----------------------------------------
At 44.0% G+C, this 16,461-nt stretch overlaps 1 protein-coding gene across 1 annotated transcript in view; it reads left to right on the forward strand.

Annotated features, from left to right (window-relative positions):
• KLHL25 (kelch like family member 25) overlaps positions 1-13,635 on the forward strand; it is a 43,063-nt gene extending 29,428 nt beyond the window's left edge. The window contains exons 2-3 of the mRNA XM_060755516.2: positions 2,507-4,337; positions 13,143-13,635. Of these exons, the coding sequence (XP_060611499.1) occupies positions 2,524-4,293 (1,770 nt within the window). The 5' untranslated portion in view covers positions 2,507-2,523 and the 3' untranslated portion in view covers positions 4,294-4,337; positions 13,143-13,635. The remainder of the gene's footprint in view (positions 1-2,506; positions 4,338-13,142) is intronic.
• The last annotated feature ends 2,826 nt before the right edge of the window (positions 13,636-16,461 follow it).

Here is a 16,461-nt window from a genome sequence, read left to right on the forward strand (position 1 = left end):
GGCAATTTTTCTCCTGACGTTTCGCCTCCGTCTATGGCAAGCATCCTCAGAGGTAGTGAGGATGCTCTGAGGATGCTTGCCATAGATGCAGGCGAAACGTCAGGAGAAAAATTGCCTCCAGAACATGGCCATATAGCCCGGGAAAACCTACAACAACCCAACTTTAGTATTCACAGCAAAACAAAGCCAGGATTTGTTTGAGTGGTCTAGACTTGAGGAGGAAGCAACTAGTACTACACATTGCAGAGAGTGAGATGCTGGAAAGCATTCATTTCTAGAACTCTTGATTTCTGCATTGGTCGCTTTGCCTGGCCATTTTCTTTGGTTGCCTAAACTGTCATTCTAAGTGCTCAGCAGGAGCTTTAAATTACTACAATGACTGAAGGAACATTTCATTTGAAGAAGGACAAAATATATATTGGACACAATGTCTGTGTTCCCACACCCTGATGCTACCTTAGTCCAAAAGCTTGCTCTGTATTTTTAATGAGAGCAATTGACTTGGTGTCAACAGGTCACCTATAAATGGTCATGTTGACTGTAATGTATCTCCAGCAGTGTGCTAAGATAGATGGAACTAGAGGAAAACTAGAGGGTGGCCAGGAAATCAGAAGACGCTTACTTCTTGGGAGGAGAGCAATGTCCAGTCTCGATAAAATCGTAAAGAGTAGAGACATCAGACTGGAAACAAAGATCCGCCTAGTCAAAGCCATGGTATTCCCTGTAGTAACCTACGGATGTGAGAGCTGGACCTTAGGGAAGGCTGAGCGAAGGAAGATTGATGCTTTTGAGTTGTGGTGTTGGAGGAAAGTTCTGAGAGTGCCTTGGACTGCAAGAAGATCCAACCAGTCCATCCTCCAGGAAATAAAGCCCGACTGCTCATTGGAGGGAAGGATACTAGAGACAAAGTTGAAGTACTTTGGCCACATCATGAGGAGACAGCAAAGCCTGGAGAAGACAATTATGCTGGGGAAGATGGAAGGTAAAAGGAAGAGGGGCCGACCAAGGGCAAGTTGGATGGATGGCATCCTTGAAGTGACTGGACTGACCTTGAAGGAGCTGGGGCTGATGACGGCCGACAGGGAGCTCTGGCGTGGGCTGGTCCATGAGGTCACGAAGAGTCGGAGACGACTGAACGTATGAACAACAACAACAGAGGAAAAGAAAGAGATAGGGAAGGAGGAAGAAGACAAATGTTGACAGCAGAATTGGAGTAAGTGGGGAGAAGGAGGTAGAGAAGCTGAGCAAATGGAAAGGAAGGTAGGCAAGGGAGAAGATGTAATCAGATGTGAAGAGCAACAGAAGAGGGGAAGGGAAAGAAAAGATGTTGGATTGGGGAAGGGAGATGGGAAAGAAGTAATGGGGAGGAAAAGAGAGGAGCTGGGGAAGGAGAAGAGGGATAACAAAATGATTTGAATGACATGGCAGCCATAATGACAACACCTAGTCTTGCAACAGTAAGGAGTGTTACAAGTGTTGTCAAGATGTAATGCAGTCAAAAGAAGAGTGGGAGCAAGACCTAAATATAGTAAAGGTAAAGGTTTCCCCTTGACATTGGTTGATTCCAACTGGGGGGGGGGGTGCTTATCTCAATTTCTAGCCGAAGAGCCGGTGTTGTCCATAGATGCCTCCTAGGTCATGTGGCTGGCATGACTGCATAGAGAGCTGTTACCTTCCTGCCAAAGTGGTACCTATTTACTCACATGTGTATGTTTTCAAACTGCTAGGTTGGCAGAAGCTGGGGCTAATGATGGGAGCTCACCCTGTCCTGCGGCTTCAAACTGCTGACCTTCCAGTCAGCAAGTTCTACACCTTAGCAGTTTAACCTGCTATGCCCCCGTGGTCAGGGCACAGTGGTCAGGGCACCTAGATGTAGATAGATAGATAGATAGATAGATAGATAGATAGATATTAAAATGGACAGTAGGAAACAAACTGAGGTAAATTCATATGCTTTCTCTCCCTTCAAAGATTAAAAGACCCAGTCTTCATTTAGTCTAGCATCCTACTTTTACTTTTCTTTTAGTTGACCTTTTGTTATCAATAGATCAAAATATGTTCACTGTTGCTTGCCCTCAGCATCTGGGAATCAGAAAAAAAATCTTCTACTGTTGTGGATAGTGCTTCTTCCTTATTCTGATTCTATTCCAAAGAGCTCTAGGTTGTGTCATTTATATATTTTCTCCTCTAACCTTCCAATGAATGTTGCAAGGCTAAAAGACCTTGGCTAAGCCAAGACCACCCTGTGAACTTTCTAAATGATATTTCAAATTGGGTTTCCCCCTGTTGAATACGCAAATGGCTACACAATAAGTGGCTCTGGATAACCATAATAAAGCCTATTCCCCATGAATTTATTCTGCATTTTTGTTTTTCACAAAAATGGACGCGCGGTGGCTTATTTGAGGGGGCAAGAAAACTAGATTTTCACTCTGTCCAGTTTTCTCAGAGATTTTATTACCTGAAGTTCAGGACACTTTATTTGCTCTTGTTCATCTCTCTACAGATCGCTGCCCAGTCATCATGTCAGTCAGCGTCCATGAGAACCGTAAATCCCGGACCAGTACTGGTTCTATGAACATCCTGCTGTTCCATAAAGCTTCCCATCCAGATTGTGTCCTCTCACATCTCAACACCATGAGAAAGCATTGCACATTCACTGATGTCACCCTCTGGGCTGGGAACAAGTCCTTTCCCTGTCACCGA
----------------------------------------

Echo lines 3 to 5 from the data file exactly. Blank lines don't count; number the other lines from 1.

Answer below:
• KLHL25 (kelch like family member 25) overlaps positions 1-13,635 on the forward strand; it is a 43,063-nt gene extending 29,428 nt beyond the window's left edge. The window contains exons 2-3 of the mRNA XM_060755516.2: positions 2,507-4,337; positions 13,143-13,635. Of these exons, the coding sequence (XP_060611499.1) occupies positions 2,524-4,293 (1,770 nt within the window). The 5' untranslated portion in view covers positions 2,507-2,523 and the 3' untranslated portion in view covers positions 4,294-4,337; positions 13,143-13,635. The remainder of the gene's footprint in view (positions 1-2,506; positions 4,338-13,142) is intronic.
• The last annotated feature ends 2,826 nt before the right edge of the window (positions 13,636-16,461 follow it).

Here is a 16,461-nt window from a genome sequence, read left to right on the forward strand (position 1 = left end):